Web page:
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Meg Luce: The great relationship challenge

Meg Luce
Columnist

I’m sitting here imagining a relationship reality show like “Survivor,” “The Amazing Race” or “The Great British Baking Show.” Except this show is about whether couples grow in their relationships. And when they grow, they win. The couples who don’t, lose. Isn’t that kind of like real life? The marriages that step into their challenges flourish. Relationships that don’t master the tough times break up, or maybe even worse, live their lives together in misery.

My imaginary show has a potato sack race where the couples compete and get points only when not snarking at each other. Or work as a team to make one thousand sandwiches for charity without threatening divorce. Or even harder, they must discuss how to manage rising prices with no sarcastic words, expressions, or tone. Oh dear, there may be more civility in a Real Wives episode.

While I’ve seen some folks digress to Real Wives behavior, I have seen many relationships step up to the challenges of marriage and thrive. It’s an awe-inspiring display of reality non-TV to see how couples can surprise themselves in growth and self-mastery and create extraordinary relationships.



Are you game for stepping into your relationship challenges? Of course, there will be no cameras or fanfare, but there’s no greater prize than improving your relationship. So let’s see how to go about it.

The Differentiation Difference

An excellent roadmap for improving relationships comes from The Developmental Model of Couples Therapy, created by psychologists Drs. Ellyn Bader and Peter Pearson. Their theory draws from differentiation, attachment, and neuroscience. While each of these aspects is vital for solid relationships, let’s look through the lens of differentiation to understand one crucial part of meeting the great relationship challenge.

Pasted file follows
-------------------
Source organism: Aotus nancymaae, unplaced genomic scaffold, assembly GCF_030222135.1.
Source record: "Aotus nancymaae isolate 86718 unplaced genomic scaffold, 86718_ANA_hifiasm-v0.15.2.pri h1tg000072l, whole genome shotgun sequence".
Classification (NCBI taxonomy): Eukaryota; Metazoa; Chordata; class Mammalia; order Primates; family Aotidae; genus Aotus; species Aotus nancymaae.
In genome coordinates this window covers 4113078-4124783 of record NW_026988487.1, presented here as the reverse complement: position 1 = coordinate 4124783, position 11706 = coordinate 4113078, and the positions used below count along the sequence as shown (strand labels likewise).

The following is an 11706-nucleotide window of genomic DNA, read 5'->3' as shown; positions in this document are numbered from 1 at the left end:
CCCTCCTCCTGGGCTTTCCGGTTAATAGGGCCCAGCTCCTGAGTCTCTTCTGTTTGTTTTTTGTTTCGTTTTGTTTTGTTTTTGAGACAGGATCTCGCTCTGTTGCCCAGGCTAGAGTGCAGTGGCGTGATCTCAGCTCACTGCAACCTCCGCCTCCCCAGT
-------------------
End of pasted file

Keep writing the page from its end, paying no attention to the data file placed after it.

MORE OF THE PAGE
The term “differentiation of self” was first used by psychiatrist Dr. Murray Bowen who developed Bowen Family Systems theory. According to the Family Systems Institute website, Bowen’s work focused “on the challenges of being human in the relationships which affect us all.”

Dr. Ellyn Bader describes differentiation this way: “Differentiation is the active, ongoing process of looking inside and defining yourself, revealing yourself, clarifying boundaries, and managing the anxiety of either risking more intimacy or potential separation or distance.”

Did I lose anyone? There is a more straightforward way to think about differentiation. Let me tell you what I mean.

Differentiation In Three Parts

It’s helpful to break down the three central aspects of differentiation. As you read the description of each part, rate yourself from 1-10 on your strength in each capacity. If you think you ace every aspect all the time, you could be fooling yourself — just a thought.

1. The first aspect of differentiation is connecting with yourself to discern what you think, feel and desire.

2. The second aspect of differentiation is to use your voice to say what you think, feel and desire while staying calm and steady.

3. The third aspect of differentiation is to use your ears to listen to another say what they think, feel, and desire while you stay calm and steady.

Did you notice that part about staying “calm and steady” while interacting with others? That means no defensiveness either. Oof!

OK, now quickly think back to your last tiff with your spouse. Where did your differentiation go offline? (Ahem, yours, not theirs.) Did you know what you were thinking and feeling? Did you express yourself to your partner with gentleness and without criticism? Did you let your spouse know you heard their point of view? Were you calm, steady, and unreactive?

If you answer these questions with, nope, nope, kinda, and again nope, just remember what Bowen said. He described the importance of focusing on “the challenges of being human in the relationships which affect us all.” Mastering these abilities happens over time through practice during moments, big and small.

So how is your relationship challenging you? Where is the breakdown in differentiation? Tune into your great relationship challenge. It’s the best show in town.

Meg Luce, M.S., is a Marriage and Family Therapist in Grass Valley specializing in helping couples create satisfying relationships. You can find her contact info at https://NevadaCountyTherapist.com

An excellent roadmap for improving relationships comes from The Developmental Model of Couples Therapy, created by psychologists Drs. Ellyn Bader and Peter Pearson. Their theory draws from differentiation, attachment, and neuroscience.
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